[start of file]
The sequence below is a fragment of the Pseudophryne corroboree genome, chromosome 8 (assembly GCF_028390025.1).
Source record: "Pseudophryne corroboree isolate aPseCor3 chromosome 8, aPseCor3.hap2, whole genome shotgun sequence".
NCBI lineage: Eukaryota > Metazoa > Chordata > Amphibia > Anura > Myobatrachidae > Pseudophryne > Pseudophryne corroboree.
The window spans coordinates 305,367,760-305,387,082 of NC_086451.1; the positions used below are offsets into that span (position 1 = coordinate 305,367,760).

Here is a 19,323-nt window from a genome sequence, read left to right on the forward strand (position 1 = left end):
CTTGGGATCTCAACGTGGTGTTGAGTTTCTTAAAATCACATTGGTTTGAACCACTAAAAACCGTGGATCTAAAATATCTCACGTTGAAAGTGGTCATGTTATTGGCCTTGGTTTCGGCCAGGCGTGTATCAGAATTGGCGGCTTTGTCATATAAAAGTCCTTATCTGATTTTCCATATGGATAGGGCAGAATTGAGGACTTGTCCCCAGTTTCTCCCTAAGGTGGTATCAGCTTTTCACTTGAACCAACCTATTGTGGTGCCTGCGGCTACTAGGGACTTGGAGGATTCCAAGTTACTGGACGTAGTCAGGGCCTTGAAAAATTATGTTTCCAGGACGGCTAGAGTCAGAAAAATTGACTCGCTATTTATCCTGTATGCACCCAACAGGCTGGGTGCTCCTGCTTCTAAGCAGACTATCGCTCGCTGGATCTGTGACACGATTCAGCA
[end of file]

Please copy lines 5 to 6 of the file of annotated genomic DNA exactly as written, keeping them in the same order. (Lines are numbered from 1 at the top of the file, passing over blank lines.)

Here is a 19,323-nt window from a genome sequence, read left to right on the forward strand (position 1 = left end):
CTTGGGATCTCAACGTGGTGTTGAGTTTCTTAAAATCACATTGGTTTGAACCACTAAAAACCGTGGATCTAAAATATCTCACGTTGAAAGTGGTCATGTTATTGGCCTTGGTTTCGGCCAGGCGTGTATCAGAATTGGCGGCTTTGTCATATAAAAGTCCTTATCTGATTTTCCATATGGATAGGGCAGAATTGAGGACTTGTCCCCAGTTTCTCCCTAAGGTGGTATCAGCTTTTCACTTGAACCAACCTATTGTGGTGCCTGCGGCTACTAGGGACTTGGAGGATTCCAAGTTACTGGACGTAGTCAGGGCCTTGAAAAATTATGTTTCCAGGACGGCTAGAGTCAGAAAAATTGACTCGCTATTTATCCTGTATGCACCCAACAGGCTGGGTGCTCCTGCTTCTAAGCAGACTATCGCTCGCTGGATCTGTGACACGATTCAGCA